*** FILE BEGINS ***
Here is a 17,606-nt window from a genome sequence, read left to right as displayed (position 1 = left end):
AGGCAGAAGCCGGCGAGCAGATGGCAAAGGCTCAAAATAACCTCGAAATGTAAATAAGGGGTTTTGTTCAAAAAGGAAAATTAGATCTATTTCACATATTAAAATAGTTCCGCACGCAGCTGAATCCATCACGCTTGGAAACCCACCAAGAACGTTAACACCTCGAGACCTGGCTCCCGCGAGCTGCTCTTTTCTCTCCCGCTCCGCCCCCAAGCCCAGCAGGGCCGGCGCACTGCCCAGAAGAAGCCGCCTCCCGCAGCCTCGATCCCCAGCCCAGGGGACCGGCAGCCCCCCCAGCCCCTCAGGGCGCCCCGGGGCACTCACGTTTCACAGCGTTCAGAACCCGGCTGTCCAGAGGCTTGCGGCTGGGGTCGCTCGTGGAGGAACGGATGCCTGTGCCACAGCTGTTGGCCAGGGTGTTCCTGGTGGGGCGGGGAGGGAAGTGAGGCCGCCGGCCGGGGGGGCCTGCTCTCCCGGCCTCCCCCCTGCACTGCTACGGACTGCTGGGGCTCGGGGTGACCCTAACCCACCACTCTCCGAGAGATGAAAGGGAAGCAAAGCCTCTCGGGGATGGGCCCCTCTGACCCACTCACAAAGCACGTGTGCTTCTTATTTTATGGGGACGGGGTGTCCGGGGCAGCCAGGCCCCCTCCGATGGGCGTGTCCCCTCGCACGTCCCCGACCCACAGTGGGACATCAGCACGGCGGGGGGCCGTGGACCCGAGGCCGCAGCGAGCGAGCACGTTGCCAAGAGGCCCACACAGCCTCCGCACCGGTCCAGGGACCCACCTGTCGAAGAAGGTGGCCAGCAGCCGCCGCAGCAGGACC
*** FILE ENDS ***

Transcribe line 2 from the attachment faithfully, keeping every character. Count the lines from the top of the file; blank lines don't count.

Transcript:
AGGCAGAAGCCGGCGAGCAGATGGCAAAGGCTCAAAATAACCTCGAAATGTAAATAAGGGGTTTTGTTCAAAAAGGAAAATTAGATCTATTTCACATATTAAAATAGTTCCGCACGCAGCTGAATCCATCACGCTTGGAAACCCACCAAGAACGTTAACACCTCGAGACCTGGCTCCCGCGAGCTGCTCTTTTCTCTCCCGCTCCGCCCCCAAGCCCAGCAGGGCCGGCGCACTGCCCAGAAGAAGCCGCCTCCCGCAGCCTCGATCCCCAGCCCAGGGGACCGGCAGCCCCCCCAGCCCCTCAGGGCGCCCCGGGGCACTCACGTTTCACAGCGTTCAGAACCCGGCTGTCCAGAGGCTTGCGGCTGGGGTCGCTCGTGGAGGAACGGATGCCTGTGCCACAGCTGTTGGCCAGGGTGTTCCTGGTGGGGCGGGGAGGGAAGTGAGGCCGCCGGCCGGGGGGGCCTGCTCTCCCGGCCTCCCCCCTGCACTGCTACGGACTGCTGGGGCTCGGGGTGACCCTAACCCACCACTCTCCGAGAGATGAAAGGGAAGCAAAGCCTCTCGGGGATGGGCCCCTCTGACCCACTCACAAAGCACGTGTGCTTCTTATTTTATGGGGACGGGGTGTCCGGGGCAGCCAGGCCCCCTCCGATGGGCGTGTCCCCTCGCACGTCCCCGACCCACAGTGGGACATCAGCACGGCGGGGGGCCGTGGACCCGAGGCCGCAGCGAGCGAGCACGTTGCCAAGAGGCCCACACAGCCTCCGCACCGGTCCAGGGACCCACCTGTCGAAGAAGGTGGCCAGCAGCCGCCGCAGCAGGACC